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Fuel Tanker Driver Strike Delayed

Shell Fuel Tanker Driving Down RoadA new set of proposals have been drawn up by union leaders and fuel distribution company representatives, after 12 hours of negotiations on Tuesday, with the aim of ending an ongoing dispute over pay, working conditions, safety standards and pensions for fuel tanker drivers. Because of this, Unite has been given until May 21 to decide with its members if they will accept the deal.

This follows Unite, which represents some 2,000 fuel tanker drivers, being given a deadline to call a strike until Tuesday at 5pm. Due to the new proposals, however, this has been extended yet again. It also comes after union members rejected a proposed deal last week. About 60 Unite officials turned the agreement down after six days of negotiations, and this is what led to the fresh talks on Tuesday. However, they had made progress on many issues, and this deal is expected to have seen even more progress.

Diana Holland, Unite assistant general secretary, said last week that it’s clear their members need more assurances and guarantees from fuel distributors. They are still dedicated to reaching a negotiated deal that brings security and stability to an important industry. She also expressed optimism that a resolution would be reached and called on the public not to panic. At the time, Acas chief conciliator Peter Harwood said they were naturally disappointed about the deal being rejected after such intense talks over the previous two weeks. Energy and Climate Change Secretary Edward Davey said they were also disappointed but understood the issues are complex.

This week, however, Harwood said that he hopes the new proposals will lead to a favourable outcome. After another two days of intense talks, a final set of terms has been produced by the fuel distributors’ and Unite’s representatives. The strike mandate has, in turn, been extended to May 21 to allow the union to consult with its membership and Oils Trade Conference about the proposals. He wouldn’t reveal the details, saying they are confidential until the parties report back to their organisations, he added. Union representatives are due to meet in the next few days to talk about the new proposals before balloting their members.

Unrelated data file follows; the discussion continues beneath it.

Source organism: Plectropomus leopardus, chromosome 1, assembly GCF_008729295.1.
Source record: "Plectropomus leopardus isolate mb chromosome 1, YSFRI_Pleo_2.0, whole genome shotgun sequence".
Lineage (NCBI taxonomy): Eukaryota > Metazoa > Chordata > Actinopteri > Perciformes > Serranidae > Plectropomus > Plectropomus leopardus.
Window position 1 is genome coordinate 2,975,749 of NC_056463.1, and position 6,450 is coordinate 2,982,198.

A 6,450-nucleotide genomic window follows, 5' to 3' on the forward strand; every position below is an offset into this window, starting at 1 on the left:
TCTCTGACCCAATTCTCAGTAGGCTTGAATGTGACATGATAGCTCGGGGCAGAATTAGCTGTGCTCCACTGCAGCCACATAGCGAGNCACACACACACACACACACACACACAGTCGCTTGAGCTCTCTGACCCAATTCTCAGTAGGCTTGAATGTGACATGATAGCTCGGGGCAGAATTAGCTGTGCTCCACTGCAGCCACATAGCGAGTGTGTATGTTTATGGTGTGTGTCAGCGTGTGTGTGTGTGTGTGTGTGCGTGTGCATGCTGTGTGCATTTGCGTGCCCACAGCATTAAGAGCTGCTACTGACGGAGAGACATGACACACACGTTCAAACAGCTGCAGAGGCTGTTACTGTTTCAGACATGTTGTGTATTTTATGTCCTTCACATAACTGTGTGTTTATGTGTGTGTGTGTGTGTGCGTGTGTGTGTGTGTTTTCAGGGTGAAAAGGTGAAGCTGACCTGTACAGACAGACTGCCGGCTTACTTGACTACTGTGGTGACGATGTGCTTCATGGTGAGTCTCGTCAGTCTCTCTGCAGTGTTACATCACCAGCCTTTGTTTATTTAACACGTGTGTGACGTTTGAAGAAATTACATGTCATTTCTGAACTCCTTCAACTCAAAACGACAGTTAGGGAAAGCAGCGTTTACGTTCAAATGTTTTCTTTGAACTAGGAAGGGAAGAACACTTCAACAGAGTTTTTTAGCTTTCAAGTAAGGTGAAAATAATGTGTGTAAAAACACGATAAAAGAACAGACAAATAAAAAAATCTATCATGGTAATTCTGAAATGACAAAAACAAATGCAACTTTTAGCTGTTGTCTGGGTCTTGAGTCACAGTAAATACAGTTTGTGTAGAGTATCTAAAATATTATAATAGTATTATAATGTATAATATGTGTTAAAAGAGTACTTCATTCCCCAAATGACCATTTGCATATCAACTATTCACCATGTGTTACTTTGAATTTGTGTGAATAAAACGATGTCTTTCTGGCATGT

The threat of possible industrial action by fuel tanker drivers during Easter weekend led to panic buying across the UK in the several days before the holiday. However, this was helped by Cabinet Office Minister Francis Maude, who suggested in an interview that it would be a sensible precaution for motorists to fill up a jerry can with petrol and then store it in their garages. His suggestion was attacked for being dangerous and encouraging drivers to panic buy. As negotiations continued, though, the strike was averted over Easter.

Despite the averted strike, the government was still planning contingency plans. A Department of Energy and Climate Change spokesman said the government still believed that any strike would be unnecessary and wrong. They would continue working on the contingency plans to increase the nation’s resilience in case of industrial action.

 

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